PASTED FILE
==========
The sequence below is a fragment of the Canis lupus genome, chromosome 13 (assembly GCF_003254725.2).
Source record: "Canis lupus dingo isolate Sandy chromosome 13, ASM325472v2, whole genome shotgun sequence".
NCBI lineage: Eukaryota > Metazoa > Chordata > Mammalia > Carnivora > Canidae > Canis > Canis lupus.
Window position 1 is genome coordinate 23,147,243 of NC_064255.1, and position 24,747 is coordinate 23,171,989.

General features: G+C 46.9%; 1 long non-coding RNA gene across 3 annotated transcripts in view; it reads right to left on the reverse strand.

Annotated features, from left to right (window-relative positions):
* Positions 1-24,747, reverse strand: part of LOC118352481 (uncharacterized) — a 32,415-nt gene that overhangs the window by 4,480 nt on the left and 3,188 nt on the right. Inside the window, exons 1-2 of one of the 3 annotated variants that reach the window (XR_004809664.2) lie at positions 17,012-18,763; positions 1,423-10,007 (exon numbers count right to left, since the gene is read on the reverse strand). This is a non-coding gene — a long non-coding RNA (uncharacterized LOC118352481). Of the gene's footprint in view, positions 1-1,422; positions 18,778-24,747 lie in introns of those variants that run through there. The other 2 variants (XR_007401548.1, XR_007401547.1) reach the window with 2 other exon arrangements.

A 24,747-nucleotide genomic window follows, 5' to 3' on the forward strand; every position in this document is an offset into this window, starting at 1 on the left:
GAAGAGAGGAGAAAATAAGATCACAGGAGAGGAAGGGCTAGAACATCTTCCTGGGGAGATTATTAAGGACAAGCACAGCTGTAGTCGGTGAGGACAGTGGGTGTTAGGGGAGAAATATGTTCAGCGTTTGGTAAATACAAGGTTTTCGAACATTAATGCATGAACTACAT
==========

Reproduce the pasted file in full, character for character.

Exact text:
The sequence below is a fragment of the Canis lupus genome, chromosome 13 (assembly GCF_003254725.2).
Source record: "Canis lupus dingo isolate Sandy chromosome 13, ASM325472v2, whole genome shotgun sequence".
NCBI lineage: Eukaryota > Metazoa > Chordata > Mammalia > Carnivora > Canidae > Canis > Canis lupus.
Window position 1 is genome coordinate 23,147,243 of NC_064255.1, and position 24,747 is coordinate 23,171,989.

General features: G+C 46.9%; 1 long non-coding RNA gene across 3 annotated transcripts in view; it reads right to left on the reverse strand.

Annotated features, from left to right (window-relative positions):
* Positions 1-24,747, reverse strand: part of LOC118352481 (uncharacterized) — a 32,415-nt gene that overhangs the window by 4,480 nt on the left and 3,188 nt on the right. Inside the window, exons 1-2 of one of the 3 annotated variants that reach the window (XR_004809664.2) lie at positions 17,012-18,763; positions 1,423-10,007 (exon numbers count right to left, since the gene is read on the reverse strand). This is a non-coding gene — a long non-coding RNA (uncharacterized LOC118352481). Of the gene's footprint in view, positions 1-1,422; positions 18,778-24,747 lie in introns of those variants that run through there. The other 2 variants (XR_007401548.1, XR_007401547.1) reach the window with 2 other exon arrangements.

A 24,747-nucleotide genomic window follows, 5' to 3' on the forward strand; every position in this document is an offset into this window, starting at 1 on the left:
GAAGAGAGGAGAAAATAAGATCACAGGAGAGGAAGGGCTAGAACATCTTCCTGGGGAGATTATTAAGGACAAGCACAGCTGTAGTCGGTGAGGACAGTGGGTGTTAGGGGAGAAATATGTTCAGCGTTTGGTAAATACAAGGTTTTCGAACATTAATGCATGAACTACAT